VIDEO: Cancer patients to benefit from research program in Sheffield

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Sheffield's cancer patients will benefit from a multi-million pound research program to tackle the disease in South Yorkshire.

The Yorkshire Cancer Research charity will join forces with University of Sheffield and Sheffield Teaching Hospital's NHS Foundation Trust to improve cancer outcomes in the county.

Victor Fleming is receiving treatment for bladder cancer in Sheffield

Victor Fleming is receiving treatment for bladder cancer in Sheffield

Ten of the country's most promising cancer researchers and specialists will be based in Sheffield, costing £4.5 million.

They will undertake a five-year research programme which will bring the latest treatment and care innovations to patients.

It will focus on all stages of cancer care, from early diagnosis and treatment to quality of patients' lives.

They will also undertake ground-breaking clinical trials.

The launch of Yorkshire Cancer Research in partnership with the University of Sheffield and Sheffield Teaching Hospitals NHS Foundation Trust. Pictured are Dr Kathryn Scott, interim chief executive of the Yorkshire Cancer Research, Rob Coleman, Professor of Medical Oncology, University of Sheffield, Chris Newman, Faculty Director of Research & Innovation, University of Sheffield and Dr Jonathan Wadsley, Consultant Clinical Oncologist, Weston Park Hospital.

The launch of Yorkshire Cancer Research in partnership with the University of Sheffield and Sheffield Teaching Hospitals NHS Foundation Trust. Pictured are Dr Kathryn Scott, interim chief executive of the Yorkshire Cancer Research, Rob Coleman, Professor of Medical Oncology, University of Sheffield, Chris Newman, Faculty Director of Research & Innovation, University of Sheffield and Dr Jonathan Wadsley, Consultant Clinical Oncologist, Weston Park Hospital.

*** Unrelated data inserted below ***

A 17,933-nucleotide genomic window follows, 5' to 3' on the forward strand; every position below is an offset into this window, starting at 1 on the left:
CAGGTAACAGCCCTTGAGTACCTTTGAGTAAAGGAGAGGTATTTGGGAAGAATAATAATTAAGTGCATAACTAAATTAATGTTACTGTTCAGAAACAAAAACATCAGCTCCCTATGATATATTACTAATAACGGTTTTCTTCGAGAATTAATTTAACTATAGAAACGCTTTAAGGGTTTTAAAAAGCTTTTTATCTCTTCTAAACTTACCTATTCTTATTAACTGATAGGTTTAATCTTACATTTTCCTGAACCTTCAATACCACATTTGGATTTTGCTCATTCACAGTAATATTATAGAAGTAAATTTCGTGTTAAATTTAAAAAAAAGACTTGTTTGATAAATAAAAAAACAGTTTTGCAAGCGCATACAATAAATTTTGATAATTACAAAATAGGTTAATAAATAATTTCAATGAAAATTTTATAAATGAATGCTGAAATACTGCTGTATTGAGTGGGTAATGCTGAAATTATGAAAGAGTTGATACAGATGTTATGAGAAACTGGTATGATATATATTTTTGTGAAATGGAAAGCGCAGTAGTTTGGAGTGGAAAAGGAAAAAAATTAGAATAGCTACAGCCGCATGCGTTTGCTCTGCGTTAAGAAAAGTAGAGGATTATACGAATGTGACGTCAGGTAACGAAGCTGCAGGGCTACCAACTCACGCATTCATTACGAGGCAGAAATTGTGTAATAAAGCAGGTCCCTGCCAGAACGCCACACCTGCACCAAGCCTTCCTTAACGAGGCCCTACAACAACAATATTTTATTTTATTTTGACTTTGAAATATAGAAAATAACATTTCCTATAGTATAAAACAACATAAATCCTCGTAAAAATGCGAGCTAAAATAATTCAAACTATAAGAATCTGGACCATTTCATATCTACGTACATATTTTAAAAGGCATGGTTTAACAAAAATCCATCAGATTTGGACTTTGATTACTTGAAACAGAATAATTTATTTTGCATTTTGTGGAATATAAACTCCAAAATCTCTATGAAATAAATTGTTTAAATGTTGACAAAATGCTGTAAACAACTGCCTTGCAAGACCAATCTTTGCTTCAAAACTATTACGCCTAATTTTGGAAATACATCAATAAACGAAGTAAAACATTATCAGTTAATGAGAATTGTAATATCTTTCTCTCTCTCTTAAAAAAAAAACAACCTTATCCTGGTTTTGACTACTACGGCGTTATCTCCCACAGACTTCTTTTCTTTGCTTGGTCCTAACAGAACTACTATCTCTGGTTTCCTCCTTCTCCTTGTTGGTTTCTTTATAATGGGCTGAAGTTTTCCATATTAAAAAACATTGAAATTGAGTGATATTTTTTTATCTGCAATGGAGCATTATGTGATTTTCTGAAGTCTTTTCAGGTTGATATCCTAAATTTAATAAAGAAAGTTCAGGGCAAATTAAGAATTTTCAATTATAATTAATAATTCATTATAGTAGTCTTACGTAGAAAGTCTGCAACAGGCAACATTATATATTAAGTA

Professor Rob Coleman, from the University of Sheffield, will head the project. Professor Coleman said the patients would be the beneficiaries of the programme.

"This major investment by Yorkshire Cancer Research means that Sheffield can continue to pioneer new treatments to give cancer patients a brighter future," Professor Coleman said.

The university's Research and Innovation Faculty director, Chris Newman, was thrilled with the announcement.

His job is to help to set a strategic plan for the research. He was thrilled with the announcement.

"It truly is a special day for us," Mr Newman said.

"We can really work closely with the YCR."

While huge strides forward have been made in treatment of the disease, Mr Newman said there was "always room for improvement".

"We can't stand still," he said.

The researchers' appointments will "take us into the top league" of cancer research, according to Dr Jonathan Wadsley, a consultant clinical oncologist at Weston Park Hospital.

"Having this sort of investment makes a huge difference to patients who are looked after here every day," Dr Wadsley said.

Dr Wadlsey has been on the front line of cancer treatment in Sheffield for 12 years.

He has seen some huge strides forward in the survival rates of breast cancer, which is close to 80 per cent.

Fewer people survive lung and pancreatic cancers.

The Yorkshire Cancer Research's interim chief executive, Dr Kathryn Scott, thanked generous donors for making the programme happen.

More than half of the donations traditionally come from gifts in wills.

"People want to leave a mark for future generations," Dr Scott said.

By 2025, the charity aims to save 2000 more lives from the disease.

In Sheffield, 56 people are being diagnosed with cancer every week, Dr Scott said.

"That's about 11 every working day," she said.

Bladder cancer patient Victor Fleming also welcomed the news of the research programme.

"You can't go wrong," he said of possible breakthroughs in fighting the disease.

Mr Fleming receives treatment at Weston Park Hospital.

He is in his fifth of six chemotherapy cycles, and is being treated with other drugs to help break the cancer down.

Some of the injections take place at home in Barnsley.

Mr Fleming hoped the research would help future patients.

"The trial will provide information which is going to be some help for the drugs companies," Mr Fleming said.

He had nothing but praise for the staff at the hospital, who he has formed a bond with during his treatment.

"You get to know them as people, and as friends," Mr Fleming said.